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  • The Santa Fe GP 20

    Santa Fe's GP20 of the 3100 Class. - Lynn Aldrich photo.

    Model of Santa Fe's 3100 Class GP20. - Model and photo by Lynn Aldrich.
    Prototype Modeler - April 1978 - Page 13 width=

    by Lynn Aldrich

       The 3100 class GP-20, ex-3100 class, represents the few components left of the FT's. Those FT's were traded in on GP-20's, but some of the later models and their components were used in the newer engines. Any layout modeling an era of the late 1960's or after could easily include a GP-20 of the 3100 class; these would sport the characteristic yellow war bonnet and silver trucks. Previous to this, however, the GP-20 would appear with the older numbering system and the regular blue, non-warbonnet, paint scheme. These and other modifications will be discussed in this article.

    A view of the left side of Santa Fe's GP20 in HO. - Model and photo by Lynn Aldrich.
    Prototype Modeler - April 1978 - Page 14 width=

       The GP-20's, as delivered, were numbered 1100-1174. They were renumbered in the late 1960's and early 70's to 3100-3174. As of March 1975, numbers 3105, 3130, 3152, and 3160 were taken off the roster, apparent victims of wrecks. The use of the GP-20 was, and is today, multiple and varied. They have been found in yard service in places such as Way, Wichita, Belen along with many others, as well as being used in road and local yard service between Argentine and Corwith for a period of time. They are used in local freight service, as mainline freights, and have been mu'd with almost every type of hood unit. If mu'd with CF-7's though, the GP20 must be in the lead in order for the sanders to work. It is a very versatile engine and may even be run as a single unit on a branch line local.

       Modeling the GP-20 in HO presents no particular problems (don't try modifying an FT unit as there is an easier way), however, there are no known units available in the N-gauge market. All detailing will be the same, regardless of scale, with the single exception of the dynamic brake information.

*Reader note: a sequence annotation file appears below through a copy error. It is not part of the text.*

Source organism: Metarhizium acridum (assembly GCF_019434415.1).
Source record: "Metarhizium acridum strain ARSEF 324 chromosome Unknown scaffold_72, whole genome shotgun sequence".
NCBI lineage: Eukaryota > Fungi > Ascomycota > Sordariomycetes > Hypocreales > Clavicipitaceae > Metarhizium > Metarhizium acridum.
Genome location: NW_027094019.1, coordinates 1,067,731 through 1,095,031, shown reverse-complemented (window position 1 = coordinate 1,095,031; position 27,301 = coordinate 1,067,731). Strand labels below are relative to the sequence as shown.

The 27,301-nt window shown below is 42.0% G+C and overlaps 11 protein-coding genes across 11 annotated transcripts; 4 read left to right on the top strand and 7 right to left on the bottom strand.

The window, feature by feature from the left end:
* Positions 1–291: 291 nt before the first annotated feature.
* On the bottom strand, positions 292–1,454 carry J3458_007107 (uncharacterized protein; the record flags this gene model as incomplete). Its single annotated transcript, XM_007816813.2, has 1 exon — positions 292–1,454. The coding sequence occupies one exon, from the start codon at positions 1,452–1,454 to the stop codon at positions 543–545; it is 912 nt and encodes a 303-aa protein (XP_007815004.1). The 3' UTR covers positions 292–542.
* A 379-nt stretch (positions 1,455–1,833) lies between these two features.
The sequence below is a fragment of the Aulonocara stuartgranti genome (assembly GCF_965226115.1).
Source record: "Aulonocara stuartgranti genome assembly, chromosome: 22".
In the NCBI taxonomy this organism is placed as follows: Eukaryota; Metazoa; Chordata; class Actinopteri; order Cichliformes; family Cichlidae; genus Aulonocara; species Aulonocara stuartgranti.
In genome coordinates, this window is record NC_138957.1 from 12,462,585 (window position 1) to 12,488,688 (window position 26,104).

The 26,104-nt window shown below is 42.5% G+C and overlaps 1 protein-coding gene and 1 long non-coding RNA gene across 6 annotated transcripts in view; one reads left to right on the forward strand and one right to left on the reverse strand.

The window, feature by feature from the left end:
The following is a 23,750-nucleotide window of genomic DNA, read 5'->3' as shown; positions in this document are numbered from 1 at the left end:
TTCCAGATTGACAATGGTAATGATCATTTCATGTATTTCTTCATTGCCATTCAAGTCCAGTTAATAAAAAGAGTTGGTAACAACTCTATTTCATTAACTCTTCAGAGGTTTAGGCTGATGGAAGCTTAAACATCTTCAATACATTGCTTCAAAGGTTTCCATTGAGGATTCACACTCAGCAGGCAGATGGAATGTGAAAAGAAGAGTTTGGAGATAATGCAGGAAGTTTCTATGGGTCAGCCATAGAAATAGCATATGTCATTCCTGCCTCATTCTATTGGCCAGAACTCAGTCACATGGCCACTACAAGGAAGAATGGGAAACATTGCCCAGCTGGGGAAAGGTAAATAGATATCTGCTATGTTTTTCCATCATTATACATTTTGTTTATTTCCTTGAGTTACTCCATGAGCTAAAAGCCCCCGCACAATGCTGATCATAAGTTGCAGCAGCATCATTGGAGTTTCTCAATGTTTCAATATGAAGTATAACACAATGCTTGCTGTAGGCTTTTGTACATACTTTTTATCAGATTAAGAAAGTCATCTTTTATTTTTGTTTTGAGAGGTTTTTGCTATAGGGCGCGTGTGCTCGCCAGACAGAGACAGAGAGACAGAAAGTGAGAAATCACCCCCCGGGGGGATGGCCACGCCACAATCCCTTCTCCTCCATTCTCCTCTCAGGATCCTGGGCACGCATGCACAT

A major change must be made with the Tyco GP-20 by adding a dynamic brake available from any Athearn GP-7. This works out fine as the ATSF GP-7 does not have dynamic brakes. The Athearn model comes with two removable sides and by using a sharp knife or razor saw, the fan portion of the body top can be removed. The three brake pieces can then be put together and glued to the Tyco unit.

    A view of the left side of Santa Fe's GP20 in HO. - Model and photo by Lynn Aldrich.
    Prototype Modeler - April 1978 - Page 15 width=

       For the next step, cut a 3/32" length of plastic tubing of about 3/32" in diameter. This is cemented to the proper spot for the radio antenna on the center front of the cab roof. (See photos and illustrations accompanying this article.)

       Warning flasher lights can be made of scrap pieces of plastic about 1/8" in diameter, not to exceed 5/32". With a mill file, round a ball on top with a slight indentation around the bottom. A small base under the ball with a flat bottom should be left so the three legs may be attached in a triangular fashion. The legs can be made of thin strips of scrap plastic and should be about 1/16" in length. The overall height should be from 3/16" to 1/4" and although this is actually oversized, any smaller would be very difficult to work with.

       The horns on the model need to be moved and it is necessary to cut them from the cab roof. File the old mounts smooth and fill in any holes left; file smooth after dry. The horns should be located in back of the cab roof on the firearms side of the long hood. Using a piece of scrap plastic to make a mount bracket approximately 1/16" x 1/4 inch, make two scallop notches in the top for mounting the horns. Cut the legs off the Tyco horns and mount as in the illustration.

       Check photos of the GP-20 radiator fans as some need extensions and some do not. The Tyco model has built-up fans unlike the ATSF contour and it is possible to file them around the outside or file them down for the low fan shroud. Painting the model can be accomplished by masking off and spraying. If brush painting the yellow warbonnet, a photo of the engine should be used as a guide. With a pencil, outline the contour where the bonnet should go and cut a shallow line along the outline with a sharp knife. Using either Scale Coat or Floquil's reefer yellow, brush the paint on so it will flow to the knife line, but take care not to use too much paint or brush beyond that line. Paint all handrails, the radio antenna, warning lights and horns reefer yellow at the same time. The warning light should have a silver base below the bulb and above the legs. To paint out the yellow stripe at the top along both sides of the long hood, use Scale Coat Santa Fe diesel blue. Paint the truck wheels and side frames silver.

       To decal, I suggest using Microscale decals. A special ATSF warbonnet set is available with a straight nose decal. The wings of the emblem should go back to the cab, but unfortunately, the decal is not quite long enough. This problem is solved by cutting the wings off another nose decal emblem and extending the wings back to the cab. Use the blue numbers under the side cab windows on the yellow war bonnet. Finally, number the front and rear number boards. When finished, this should yield a modern-looking unit completed with only a few needed details in a minimum amount of time.

    Article Details

    • Original Author Lynn Aldrich
    • Source Prototype Modeler
    • Publication Date April 1978

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